Hong Kong gets a new leader

Hong Kong gets a new leader
By Catherine Hardy with Reuters
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Critics say Carrie Lam's appointment was a selection and not an election.


A Beijing-backed civil servant has been chosen as the next leader of Hong Kong.

Carrie Lam’s appointment comes amid accusations that Beijing is meddling and denying the financial hub a more populist leader.

Lam will become Hong Kong’s first female chief executive when she takes office on July 1.

The results:

  • 777 votes – Carrie Lam
  • 365 votes – John Tsang
  • 21 votes – retired judge Woo Kwok-hing

Hundreds of Lam supporters waved China flags and cheered inside and outside the venue after Lam’s win.

Hong Kong’s former No. 2 official, Carrie Lam, is elected as the city’s chief executive

— Bloomberg (@business) 26 mars 2017

How is Hong Kong’s leader chosen?

The majority of the China-ruled city’s 7.3 million people have no say in deciding their leader.

The candidate is chosen from among several by a 1,200-person “election committee” stacked with pro-Beijing and pro-establishment loyalists.

#UPDATE Beijing favourite Carrie Lam wins Hong Kong leadership: media counts

— AFP news agency (@AFP) 26 mars 2017


Some broke out outside the voting centre between protesters and a large contingent of police.

Metal barricades were used to keep the demonstrators well away.

The activists denounced Beijing’s “interference” amid widespread reports of unprecedented lobbying of voters to back Lam, rather than Tsang, chanting “I want universal suffrage” when the result was announced.

“Lies, coercion, whitewash,” read one banner. A huge yellow banner calling for full democracy was hung from the Lion Rock peak overlooking the city.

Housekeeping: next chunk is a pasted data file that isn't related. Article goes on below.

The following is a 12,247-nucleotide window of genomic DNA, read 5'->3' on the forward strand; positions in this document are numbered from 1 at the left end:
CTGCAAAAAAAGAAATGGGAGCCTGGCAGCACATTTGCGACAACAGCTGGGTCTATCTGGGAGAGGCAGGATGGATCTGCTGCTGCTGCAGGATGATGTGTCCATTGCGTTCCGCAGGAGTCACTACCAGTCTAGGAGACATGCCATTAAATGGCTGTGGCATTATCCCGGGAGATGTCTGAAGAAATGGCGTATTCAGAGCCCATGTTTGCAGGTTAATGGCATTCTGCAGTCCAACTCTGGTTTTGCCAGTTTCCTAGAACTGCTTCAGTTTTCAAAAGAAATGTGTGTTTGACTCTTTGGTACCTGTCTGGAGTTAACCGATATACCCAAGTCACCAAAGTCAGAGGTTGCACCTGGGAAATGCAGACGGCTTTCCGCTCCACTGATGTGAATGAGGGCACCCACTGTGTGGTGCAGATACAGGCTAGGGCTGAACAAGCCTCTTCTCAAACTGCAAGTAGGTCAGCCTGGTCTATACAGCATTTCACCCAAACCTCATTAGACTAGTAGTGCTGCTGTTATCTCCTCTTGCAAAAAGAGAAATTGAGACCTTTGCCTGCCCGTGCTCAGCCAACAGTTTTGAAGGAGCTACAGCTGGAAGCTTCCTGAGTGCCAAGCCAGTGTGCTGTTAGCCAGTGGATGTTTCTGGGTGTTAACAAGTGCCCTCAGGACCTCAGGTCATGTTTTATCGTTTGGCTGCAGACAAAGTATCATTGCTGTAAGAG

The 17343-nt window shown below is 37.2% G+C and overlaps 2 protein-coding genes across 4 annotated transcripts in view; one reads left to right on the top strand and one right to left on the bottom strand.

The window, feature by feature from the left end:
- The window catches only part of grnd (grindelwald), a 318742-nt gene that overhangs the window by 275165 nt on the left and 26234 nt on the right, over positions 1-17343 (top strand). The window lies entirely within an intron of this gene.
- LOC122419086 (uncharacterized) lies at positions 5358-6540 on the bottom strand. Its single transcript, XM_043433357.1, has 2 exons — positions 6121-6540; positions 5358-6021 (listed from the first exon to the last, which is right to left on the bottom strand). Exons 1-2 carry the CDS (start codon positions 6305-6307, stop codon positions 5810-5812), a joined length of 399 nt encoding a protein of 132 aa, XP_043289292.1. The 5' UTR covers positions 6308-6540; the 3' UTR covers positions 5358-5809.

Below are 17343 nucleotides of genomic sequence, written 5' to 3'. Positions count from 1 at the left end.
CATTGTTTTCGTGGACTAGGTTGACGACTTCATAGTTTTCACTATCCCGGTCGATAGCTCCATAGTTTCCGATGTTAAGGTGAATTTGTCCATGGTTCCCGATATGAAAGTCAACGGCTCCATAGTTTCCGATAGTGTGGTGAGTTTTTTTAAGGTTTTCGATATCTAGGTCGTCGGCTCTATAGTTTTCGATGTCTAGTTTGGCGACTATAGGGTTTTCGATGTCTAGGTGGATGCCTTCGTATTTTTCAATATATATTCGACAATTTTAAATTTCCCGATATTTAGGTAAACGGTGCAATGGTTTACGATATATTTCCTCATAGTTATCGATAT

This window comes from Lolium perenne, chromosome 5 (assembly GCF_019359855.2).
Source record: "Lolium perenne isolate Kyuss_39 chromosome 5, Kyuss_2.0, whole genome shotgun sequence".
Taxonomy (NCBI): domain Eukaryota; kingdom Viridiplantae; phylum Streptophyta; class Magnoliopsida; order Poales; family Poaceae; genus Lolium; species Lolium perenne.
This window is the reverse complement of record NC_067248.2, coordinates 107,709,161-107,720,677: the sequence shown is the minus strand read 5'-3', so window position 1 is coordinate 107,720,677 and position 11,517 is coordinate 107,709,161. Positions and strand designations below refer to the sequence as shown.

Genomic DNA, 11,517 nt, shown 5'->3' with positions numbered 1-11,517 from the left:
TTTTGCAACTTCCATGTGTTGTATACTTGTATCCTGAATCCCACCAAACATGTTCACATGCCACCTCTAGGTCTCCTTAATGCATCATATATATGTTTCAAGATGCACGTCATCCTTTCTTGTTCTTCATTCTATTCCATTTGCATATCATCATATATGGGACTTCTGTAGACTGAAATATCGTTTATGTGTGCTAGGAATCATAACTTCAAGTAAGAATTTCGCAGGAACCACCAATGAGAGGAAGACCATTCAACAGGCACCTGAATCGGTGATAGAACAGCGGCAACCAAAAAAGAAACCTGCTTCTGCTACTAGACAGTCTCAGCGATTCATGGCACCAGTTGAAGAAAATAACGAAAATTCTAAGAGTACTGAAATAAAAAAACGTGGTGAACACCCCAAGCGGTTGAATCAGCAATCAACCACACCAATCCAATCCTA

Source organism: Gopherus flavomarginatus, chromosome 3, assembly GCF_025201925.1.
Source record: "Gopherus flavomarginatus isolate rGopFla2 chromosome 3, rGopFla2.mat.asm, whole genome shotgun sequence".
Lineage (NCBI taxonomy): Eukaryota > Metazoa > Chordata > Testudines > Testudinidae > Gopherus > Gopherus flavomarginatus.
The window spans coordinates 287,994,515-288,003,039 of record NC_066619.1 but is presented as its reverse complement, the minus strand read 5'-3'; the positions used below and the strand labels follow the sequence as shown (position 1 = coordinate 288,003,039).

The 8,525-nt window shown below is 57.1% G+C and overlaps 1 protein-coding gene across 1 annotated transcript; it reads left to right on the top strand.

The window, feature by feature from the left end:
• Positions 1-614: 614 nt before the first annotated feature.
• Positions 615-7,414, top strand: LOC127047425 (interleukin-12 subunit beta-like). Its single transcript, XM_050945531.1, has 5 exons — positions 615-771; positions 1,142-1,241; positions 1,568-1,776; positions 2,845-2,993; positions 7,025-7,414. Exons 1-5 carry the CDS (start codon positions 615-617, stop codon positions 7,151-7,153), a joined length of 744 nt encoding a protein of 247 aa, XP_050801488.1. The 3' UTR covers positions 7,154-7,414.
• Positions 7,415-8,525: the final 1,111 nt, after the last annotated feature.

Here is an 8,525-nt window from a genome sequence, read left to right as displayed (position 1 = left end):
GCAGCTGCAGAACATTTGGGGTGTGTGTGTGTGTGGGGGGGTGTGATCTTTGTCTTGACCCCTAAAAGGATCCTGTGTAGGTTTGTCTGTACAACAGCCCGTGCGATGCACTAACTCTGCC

“The central government has intervened again and again,” said Carmen Tong, a 20-year-old student. “It is very unjust.”

.joshuawongcf</a> amid protests outside polling centre for 1st <a href="">#HongKong</a> chief exec election since <a href="">#OccupyCentral</a> <a href="">#UmbrellaRevolution</a> <a href="">#CE2017</a> <a href=""></a></p>&mdash; Hoe Pei Shan 何佩珊 (PeiShanBT) 26 mars 2017

Hong Kong and China

Since Hong Kong returned to Chinese rule in 1997, Beijing has gradually increased control over it even though China had promised wide-ranging freedoms and autonomy under a “one country, two systems” arrangement.

However, all of Hong Kong’s three other post-handover leaders have struggled to balance the demands of China’s stability-obsessed Communist Party leaders with the wish of many residents to preserve the global financial hub’s liberal values and rule of law that have long underpinned its economic success.

Lam – what the analysts are saying

Many, including opposition democrats, fear Lam will continue the tough policies of staunchly pro-Beijing incumbent Leung Chun-ying.

The controversial figures ordered the firing of tear gas on pro-democracy protesters in 2014 and is not seen as defending Hong Kong’s autonomy and core values.

“Lam does not have a strong foundation nor will she have a honeymoon after she is elected,” says political scientist Ivan Choy.

“But whether she will further divide society we still have to wait and see what she does, whether she will continue the approach of Leung.”


The business

The upheavals with Beijing over Hong Kong’s autonomy and democratic reforms have angered a new generation and weighed heavily on the city’s economy.

Some see China’s creeping interference in many areas of the city, including business, media, politics, academia and the judiciary as tarnishing the city’s international business allure.

Hong Kong was currently ranked 33rd globally by the World Bank in 2015.

Hong Kong’s richest man, Li Ka-shing, warned this week the city could not afford another five years of strife.

Hong Kong’s proximity to China has been a bonus, bringing Chinese investment and spending. However, businesses have also faced growing competition from mainland firms in core service sectors like services and property.

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